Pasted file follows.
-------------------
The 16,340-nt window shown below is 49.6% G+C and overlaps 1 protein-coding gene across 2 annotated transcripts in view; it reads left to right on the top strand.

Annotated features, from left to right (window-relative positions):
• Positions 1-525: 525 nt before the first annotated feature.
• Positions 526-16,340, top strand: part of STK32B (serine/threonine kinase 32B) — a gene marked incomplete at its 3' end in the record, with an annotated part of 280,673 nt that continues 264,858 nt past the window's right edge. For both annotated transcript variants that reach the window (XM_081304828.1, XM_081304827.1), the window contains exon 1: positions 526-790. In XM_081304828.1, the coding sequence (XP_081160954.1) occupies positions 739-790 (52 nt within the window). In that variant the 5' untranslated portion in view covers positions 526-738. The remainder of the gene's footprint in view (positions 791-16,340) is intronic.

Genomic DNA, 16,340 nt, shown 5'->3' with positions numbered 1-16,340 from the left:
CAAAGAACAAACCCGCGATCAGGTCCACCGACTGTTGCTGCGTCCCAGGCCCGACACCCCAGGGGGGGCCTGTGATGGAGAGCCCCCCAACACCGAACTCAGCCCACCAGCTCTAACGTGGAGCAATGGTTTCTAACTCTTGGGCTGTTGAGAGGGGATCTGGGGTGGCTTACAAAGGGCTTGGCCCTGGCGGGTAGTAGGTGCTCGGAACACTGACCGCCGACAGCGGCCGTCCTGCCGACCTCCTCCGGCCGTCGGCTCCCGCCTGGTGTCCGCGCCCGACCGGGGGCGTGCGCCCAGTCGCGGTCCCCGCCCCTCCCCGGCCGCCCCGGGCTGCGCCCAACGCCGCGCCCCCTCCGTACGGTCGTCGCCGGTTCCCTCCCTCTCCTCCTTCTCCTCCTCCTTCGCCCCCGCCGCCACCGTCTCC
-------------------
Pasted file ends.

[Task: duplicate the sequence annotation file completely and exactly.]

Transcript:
The 16,340-nt window shown below is 49.6% G+C and overlaps 1 protein-coding gene across 2 annotated transcripts in view; it reads left to right on the top strand.

Annotated features, from left to right (window-relative positions):
• Positions 1-525: 525 nt before the first annotated feature.
• Positions 526-16,340, top strand: part of STK32B (serine/threonine kinase 32B) — a gene marked incomplete at its 3' end in the record, with an annotated part of 280,673 nt that continues 264,858 nt past the window's right edge. For both annotated transcript variants that reach the window (XM_081304828.1, XM_081304827.1), the window contains exon 1: positions 526-790. In XM_081304828.1, the coding sequence (XP_081160954.1) occupies positions 739-790 (52 nt within the window). In that variant the 5' untranslated portion in view covers positions 526-738. The remainder of the gene's footprint in view (positions 791-16,340) is intronic.

Genomic DNA, 16,340 nt, shown 5'->3' with positions numbered 1-16,340 from the left:
CAAAGAACAAACCCGCGATCAGGTCCACCGACTGTTGCTGCGTCCCAGGCCCGACACCCCAGGGGGGGCCTGTGATGGAGAGCCCCCCAACACCGAACTCAGCCCACCAGCTCTAACGTGGAGCAATGGTTTCTAACTCTTGGGCTGTTGAGAGGGGATCTGGGGTGGCTTACAAAGGGCTTGGCCCTGGCGGGTAGTAGGTGCTCGGAACACTGACCGCCGACAGCGGCCGTCCTGCCGACCTCCTCCGGCCGTCGGCTCCCGCCTGGTGTCCGCGCCCGACCGGGGGCGTGCGCCCAGTCGCGGTCCCCGCCCCTCCCCGGCCGCCCCGGGCTGCGCCCAACGCCGCGCCCCCTCCGTACGGTCGTCGCCGGTTCCCTCCCTCTCCTCCTTCTCCTCCTCCTTCGCCCCCGCCGCCACCGTCTCC